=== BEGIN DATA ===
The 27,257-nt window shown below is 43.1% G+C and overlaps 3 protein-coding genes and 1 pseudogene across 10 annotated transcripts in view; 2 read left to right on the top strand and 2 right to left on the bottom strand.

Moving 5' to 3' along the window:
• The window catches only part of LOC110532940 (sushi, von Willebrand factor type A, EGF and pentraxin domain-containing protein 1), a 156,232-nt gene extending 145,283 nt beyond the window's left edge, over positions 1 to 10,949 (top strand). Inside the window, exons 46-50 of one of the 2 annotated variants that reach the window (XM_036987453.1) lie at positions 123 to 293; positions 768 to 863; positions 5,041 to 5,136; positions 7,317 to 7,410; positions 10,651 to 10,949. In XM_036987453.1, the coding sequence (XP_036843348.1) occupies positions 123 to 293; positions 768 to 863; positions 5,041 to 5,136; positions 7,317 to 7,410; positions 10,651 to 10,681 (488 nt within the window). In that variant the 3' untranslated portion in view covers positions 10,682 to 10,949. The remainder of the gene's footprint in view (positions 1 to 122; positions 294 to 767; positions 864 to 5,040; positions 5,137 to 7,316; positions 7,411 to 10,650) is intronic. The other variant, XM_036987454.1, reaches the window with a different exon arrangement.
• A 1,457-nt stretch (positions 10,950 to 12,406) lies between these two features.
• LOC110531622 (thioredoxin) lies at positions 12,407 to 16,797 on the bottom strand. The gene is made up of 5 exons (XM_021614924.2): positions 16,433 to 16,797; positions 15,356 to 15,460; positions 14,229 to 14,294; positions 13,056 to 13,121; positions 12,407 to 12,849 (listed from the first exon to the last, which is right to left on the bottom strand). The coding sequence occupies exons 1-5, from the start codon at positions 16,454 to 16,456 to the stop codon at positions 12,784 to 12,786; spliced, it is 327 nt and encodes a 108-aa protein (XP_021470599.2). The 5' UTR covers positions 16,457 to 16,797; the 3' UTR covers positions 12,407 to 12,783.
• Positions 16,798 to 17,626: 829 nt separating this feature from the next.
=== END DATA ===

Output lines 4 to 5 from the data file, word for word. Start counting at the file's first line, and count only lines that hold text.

• A 1,457-nt stretch (positions 10,950 to 12,406) lies between these two features.
• LOC110531622 (thioredoxin) lies at positions 12,407 to 16,797 on the bottom strand. The gene is made up of 5 exons (XM_021614924.2): positions 16,433 to 16,797; positions 15,356 to 15,460; positions 14,229 to 14,294; positions 13,056 to 13,121; positions 12,407 to 12,849 (listed from the first exon to the last, which is right to left on the bottom strand). The coding sequence occupies exons 1-5, from the start codon at positions 16,454 to 16,456 to the stop codon at positions 12,784 to 12,786; spliced, it is 327 nt and encodes a 108-aa protein (XP_021470599.2). The 5' UTR covers positions 16,457 to 16,797; the 3' UTR covers positions 12,407 to 12,783.